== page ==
Hypoperfusion. Ever heard that word before? It is a condition that you may not know about, you may not realize that you have it, but it can be very serious to your immediate and long-term physical and mental health.
Perfusion is the term used to describe the supplying of blood to the various organs. Hypo is the Greek prefix for under, beneath. Hypoperfusion is the under-supplying of blood to an organ. This can be a very serious problem. Depending on the severity and duration of the blood deprivation, it can cause physical problems, pain, and cell death.
Hypoperfusion can occur anywhere in the body as a result of a variety of conditions. It is common in the extremities, such as the hands and feet, the kidneys, the skin, and the heart. It can be the result of external conditions, numerous diseases, or physical activities, and spinal conditions.
Blood carries oxygen and nutrients to the cells in the body. Any drop in the supply of these life-sustaining substances results in a decrease in cellular performance and, if severe enough, cellular damage that the body may or may not be able to repair. If the reduction is severe and acute, it’s referred to as ischemia or shock. One cause of stroke is severe hypoperfusion in the brain.
One of the most serious places for hypoperfusion to occur is in the brain. This condition is referred to as cerebral hypoperfusion. A reduction of blood flow in the brain can have a myriad of effects on one’s health, depending upon which areas of the brain are affected.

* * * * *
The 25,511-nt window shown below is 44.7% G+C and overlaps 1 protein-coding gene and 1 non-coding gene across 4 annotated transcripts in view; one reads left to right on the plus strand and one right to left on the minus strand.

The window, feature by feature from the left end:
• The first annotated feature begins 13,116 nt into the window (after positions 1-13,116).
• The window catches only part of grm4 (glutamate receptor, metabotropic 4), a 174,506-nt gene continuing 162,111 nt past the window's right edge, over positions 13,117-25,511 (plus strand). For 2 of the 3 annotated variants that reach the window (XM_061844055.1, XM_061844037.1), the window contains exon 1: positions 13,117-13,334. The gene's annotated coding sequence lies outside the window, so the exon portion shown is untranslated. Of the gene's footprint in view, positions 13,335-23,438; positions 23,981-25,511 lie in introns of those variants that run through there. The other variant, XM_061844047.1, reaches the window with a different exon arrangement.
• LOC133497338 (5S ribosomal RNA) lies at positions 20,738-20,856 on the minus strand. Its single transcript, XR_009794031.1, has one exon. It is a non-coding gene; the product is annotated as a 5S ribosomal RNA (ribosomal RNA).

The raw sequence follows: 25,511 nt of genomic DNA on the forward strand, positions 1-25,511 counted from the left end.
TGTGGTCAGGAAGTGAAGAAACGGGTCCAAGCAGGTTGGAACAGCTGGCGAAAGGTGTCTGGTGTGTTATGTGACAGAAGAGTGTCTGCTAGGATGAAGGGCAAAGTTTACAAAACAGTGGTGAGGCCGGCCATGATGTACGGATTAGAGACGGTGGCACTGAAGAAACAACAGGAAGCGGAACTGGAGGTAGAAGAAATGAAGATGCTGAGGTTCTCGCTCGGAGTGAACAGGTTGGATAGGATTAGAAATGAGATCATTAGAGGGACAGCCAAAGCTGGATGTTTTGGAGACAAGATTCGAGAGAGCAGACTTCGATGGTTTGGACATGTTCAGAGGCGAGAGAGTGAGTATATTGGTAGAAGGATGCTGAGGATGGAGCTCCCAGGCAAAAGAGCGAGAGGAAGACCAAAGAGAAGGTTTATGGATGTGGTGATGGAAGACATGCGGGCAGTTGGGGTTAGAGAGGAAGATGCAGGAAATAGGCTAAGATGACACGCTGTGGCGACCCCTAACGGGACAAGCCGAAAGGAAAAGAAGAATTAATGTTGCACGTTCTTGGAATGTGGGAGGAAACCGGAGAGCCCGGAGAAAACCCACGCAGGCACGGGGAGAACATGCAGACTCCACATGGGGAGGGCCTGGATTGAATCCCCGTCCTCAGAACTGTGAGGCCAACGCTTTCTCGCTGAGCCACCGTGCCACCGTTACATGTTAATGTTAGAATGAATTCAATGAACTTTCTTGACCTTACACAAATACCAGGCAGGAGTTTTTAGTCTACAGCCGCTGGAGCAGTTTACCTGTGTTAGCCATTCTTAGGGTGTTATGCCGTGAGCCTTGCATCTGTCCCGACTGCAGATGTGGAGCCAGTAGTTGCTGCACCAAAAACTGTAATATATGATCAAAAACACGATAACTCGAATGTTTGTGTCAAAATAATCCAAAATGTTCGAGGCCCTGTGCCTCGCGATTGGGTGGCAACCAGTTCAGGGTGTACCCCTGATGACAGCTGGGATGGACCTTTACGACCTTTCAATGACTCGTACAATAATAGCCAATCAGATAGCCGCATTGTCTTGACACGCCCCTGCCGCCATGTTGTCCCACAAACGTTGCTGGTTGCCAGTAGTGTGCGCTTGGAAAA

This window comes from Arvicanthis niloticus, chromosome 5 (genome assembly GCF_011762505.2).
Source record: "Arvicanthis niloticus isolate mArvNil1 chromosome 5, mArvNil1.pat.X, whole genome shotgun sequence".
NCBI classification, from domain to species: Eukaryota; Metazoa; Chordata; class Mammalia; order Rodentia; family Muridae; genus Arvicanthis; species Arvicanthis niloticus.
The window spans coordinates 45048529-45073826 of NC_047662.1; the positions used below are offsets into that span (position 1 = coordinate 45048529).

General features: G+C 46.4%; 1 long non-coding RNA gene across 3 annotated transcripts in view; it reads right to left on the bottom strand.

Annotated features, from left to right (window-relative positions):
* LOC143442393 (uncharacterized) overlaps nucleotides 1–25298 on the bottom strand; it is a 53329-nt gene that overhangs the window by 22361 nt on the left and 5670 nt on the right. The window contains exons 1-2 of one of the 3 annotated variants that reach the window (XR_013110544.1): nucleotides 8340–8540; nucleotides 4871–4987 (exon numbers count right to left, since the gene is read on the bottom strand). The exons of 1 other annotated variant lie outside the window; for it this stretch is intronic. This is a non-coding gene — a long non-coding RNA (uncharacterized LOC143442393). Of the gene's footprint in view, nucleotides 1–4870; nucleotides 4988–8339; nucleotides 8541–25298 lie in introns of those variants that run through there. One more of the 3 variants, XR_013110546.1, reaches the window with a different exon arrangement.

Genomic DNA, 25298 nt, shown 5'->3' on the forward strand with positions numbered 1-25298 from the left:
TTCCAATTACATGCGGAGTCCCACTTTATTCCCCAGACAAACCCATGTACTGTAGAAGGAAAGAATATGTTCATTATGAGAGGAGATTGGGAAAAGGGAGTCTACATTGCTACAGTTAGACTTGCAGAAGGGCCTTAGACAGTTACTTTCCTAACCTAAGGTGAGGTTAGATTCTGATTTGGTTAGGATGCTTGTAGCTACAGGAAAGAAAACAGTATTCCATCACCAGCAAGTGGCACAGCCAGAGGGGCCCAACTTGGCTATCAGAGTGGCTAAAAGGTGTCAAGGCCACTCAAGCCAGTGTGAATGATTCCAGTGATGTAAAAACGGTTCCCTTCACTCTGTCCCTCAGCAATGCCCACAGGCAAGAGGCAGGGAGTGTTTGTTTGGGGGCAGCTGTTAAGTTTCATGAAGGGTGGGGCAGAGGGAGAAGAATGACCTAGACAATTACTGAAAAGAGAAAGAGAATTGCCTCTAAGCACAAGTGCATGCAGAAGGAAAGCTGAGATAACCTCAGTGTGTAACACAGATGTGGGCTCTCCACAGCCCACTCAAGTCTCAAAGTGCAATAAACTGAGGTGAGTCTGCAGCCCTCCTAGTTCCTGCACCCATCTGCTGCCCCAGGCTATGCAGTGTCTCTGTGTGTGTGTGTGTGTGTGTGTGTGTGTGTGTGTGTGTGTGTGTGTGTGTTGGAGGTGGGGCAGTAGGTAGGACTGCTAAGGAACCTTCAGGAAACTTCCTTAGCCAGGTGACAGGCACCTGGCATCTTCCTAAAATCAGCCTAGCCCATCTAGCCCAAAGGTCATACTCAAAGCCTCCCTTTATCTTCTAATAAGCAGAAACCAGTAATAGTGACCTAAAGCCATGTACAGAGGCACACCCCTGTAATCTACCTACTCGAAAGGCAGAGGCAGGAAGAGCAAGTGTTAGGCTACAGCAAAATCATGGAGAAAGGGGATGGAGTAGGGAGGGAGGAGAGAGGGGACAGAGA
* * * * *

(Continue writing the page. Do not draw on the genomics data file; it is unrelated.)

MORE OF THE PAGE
Dizziness, changes in vision or temporary vision loss, headaches, nausea, and fainting are among the symptoms that can result from reduced blood flow in the brain. Cognitive impairment, attention disorders, depression, emotional instability, uncoordinated motor functions, visual, auditory, and spatial relationship problems (sensing where your body is in space and putting it in the right position) can also result from decreased blood flow to certain parts of the brain.
A recent study has shown that there is a probable link between spinal health and hypoperfusion in the brain. 29 women and 16 men with varying degrees of chronic neck pain, chronic upper back pain, or both, were examined with a CT imagining system known as SPECT (Single-Photon Emission Computed Tomography). This technology can show blood flow in the brain. Researchers examined eight areas of the brain to see if there was any correlation between vertebral subluxation and cerebral hypoperfusion (J Manipulative Physiol Ther 2012;35:76-85).
Vertebral subluxation is a condition in which the position of individual vertebrae in the spine can become slightly misaligned. Vertebrae rest between discs of softer tissue that provide the spine with the ability to move and flex. The discs also provide spaces for individual nerves to connect with the spinal cord, which connects to the brain at the base of the skull. Those nerves connect to every part of the body. They provide information about the body to the brain and instructions from the brain to the body. In effect, these nerves that make up the nervous system control, coordinate and regulate the function of every single cell and organ in the body.